May 15, 2015
“Relay for Life is an opportunity for those who have been touched by cancer to share their experiences,” said Ronald Panicucci, the chairman of Relay for Life of Glen Rock. “It promotes awareness to the community and at the same time provides a huge showing of support to those currently battling the disease.”
Glen Rock has always had a positive outcome of participants at Relay for Life. So what is it about this small town gathering that intrigues everyone?
“I think Glen Rock kids always see doing some kind of civic duty is the right thing and I think also a lot of kids have a kind of personal story, which is sad, linking them to cancer,” said Kathleen Walter, a history teacher at Glen Rock High School whose daughter, Jean, was diagnosed with a rare cancer when she was six years old. “I think Glen Rock has always been a great community and I think that’s one of the reasons why it’s so big.”
Due to the overwhelming amount of participants and increasing popularity, the American Cancer Society heavily relies on Glen Rock’s consistent fundraising every year.
“They know how much they spend in research, how much they spend in the support services, so they know how much they have to raise every year and so they always look to us,” Walter said. “‘They’re good for $100,000,’ and they always put a lot of pressure on to make sure and then they keep raising our goal of how much we’re supposed to make every year. So I think that’s the change. That they keep saying, ‘You can do better,’ and keep challenging us. And Glen Rock has always actually risen to that term.”
As the years go by, more students and other local towns have become invested in Relay. Organizations from neighboring areas such as Ridgewood, Fair Lawn, Hawthorne and North Haledon attend, making it more than just a school event.
“During the past two years, we have been trying to extend our outreach to recruit teams from outside the school community, and we have been successful doing that,” Panicucci said. “My co-chair Donna Nihen worked tirelessly meeting with many local businesses and organizations in an effort to increase participation.”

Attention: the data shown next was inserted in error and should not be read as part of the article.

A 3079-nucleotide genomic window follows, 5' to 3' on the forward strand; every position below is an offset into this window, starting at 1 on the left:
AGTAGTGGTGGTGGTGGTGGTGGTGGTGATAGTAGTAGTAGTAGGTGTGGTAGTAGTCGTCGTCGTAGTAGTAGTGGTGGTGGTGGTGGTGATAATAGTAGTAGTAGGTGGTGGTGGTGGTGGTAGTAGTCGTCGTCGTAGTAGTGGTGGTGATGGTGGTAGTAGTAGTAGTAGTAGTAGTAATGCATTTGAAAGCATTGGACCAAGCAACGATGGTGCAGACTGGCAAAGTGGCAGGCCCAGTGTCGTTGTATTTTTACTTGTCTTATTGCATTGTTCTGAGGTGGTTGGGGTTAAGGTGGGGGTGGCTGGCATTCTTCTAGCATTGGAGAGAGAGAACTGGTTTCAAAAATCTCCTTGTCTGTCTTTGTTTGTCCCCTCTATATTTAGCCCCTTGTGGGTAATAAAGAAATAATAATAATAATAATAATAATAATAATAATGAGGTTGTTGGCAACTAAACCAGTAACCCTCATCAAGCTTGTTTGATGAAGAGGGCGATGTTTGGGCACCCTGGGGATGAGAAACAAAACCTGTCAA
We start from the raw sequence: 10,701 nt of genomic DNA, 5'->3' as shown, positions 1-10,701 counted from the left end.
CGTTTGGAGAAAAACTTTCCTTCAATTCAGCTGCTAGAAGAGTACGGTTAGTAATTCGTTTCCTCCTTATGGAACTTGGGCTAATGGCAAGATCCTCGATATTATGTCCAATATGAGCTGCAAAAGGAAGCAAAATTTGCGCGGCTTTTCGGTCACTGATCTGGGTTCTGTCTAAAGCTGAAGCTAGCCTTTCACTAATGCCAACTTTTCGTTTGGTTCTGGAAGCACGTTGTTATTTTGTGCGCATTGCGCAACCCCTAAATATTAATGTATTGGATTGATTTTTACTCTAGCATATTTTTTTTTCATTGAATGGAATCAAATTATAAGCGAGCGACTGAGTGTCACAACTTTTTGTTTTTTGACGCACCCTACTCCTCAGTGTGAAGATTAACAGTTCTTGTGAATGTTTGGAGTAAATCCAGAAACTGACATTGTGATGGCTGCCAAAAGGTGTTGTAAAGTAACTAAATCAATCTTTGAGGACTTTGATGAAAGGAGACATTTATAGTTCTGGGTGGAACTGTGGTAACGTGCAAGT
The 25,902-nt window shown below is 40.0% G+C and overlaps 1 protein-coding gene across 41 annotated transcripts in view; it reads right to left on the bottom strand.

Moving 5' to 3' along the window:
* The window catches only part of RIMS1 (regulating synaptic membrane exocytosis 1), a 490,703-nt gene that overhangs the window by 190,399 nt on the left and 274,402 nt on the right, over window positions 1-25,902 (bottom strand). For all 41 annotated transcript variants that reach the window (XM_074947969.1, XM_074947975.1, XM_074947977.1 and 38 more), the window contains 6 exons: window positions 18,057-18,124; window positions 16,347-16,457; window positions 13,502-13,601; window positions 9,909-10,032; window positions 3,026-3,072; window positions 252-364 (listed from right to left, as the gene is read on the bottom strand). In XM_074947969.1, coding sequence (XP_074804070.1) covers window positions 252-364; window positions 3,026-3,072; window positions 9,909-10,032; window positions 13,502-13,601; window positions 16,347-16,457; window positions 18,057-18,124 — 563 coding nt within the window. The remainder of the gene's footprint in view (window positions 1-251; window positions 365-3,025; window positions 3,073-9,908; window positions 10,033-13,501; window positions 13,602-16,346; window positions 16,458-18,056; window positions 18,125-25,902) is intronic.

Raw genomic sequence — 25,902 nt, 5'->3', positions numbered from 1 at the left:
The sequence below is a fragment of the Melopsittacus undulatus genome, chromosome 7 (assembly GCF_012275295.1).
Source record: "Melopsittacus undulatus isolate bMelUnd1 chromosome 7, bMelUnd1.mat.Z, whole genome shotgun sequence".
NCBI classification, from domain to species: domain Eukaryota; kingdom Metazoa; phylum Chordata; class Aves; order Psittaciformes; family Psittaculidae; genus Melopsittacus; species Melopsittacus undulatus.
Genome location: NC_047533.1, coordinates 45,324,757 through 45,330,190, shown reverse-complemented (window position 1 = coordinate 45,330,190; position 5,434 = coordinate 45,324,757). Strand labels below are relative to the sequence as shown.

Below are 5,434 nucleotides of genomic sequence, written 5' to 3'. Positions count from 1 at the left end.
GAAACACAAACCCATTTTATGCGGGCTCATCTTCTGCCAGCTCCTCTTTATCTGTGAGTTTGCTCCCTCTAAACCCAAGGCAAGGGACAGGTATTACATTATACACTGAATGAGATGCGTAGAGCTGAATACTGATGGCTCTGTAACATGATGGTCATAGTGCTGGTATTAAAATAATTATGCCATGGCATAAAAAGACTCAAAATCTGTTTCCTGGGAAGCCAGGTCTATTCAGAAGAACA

Prior to this year, Glen Rock High School has always had one team. As an individual student, it can be easy to get lost during all the preparation and just show up on the day of. This year it has been decided that there will no longer be one high school team. Instead, students will make their own teams, which will increase the overall number of teams at relay. It will also make it easier for students to participate beforehand and play a bigger role.
“By having the small teams, it’s actually gotten more people involved in doing the work of the whole event. That’s the best part about it. It’s a bigger effort on more people’s parts, and I think it also brings them closer to the meaning of relay,” Walter said.
The greatest showing of participation and unity is at night, when people flood the field just in time for the Luminaria ceremony.
“It really hits home and it should for a lot of people,” Matthew Rella said. “I think just overall people having the ability to celebrate and look back on the life of a loved one that they’ve lost, and they’re really pushing for a day when they don’t have to lose anyone.
“It’s a lot of work and I don’t know how they do it every year, but they do and they do such a good job.”
In American culture, music plays a significant role in unifying people and bringing joy to listeners. Relay for Life is no exception to this ideology.
“Music has always been a great way to bring people together, to celebrate, to heal, to inspire and send a message that we are here to fight back until we have ultimately found the cure,” said Ryan Pifer, the artistic director at Porch Light Productions in Glen Rock. Pifer puts together the entertainment and performances throughout relay.
“The music helps keep the energy up as Relayers walk and run the track, and their extra donations provide the necessary funds to help put an end to this horrific disease that has taken far too many,” he said.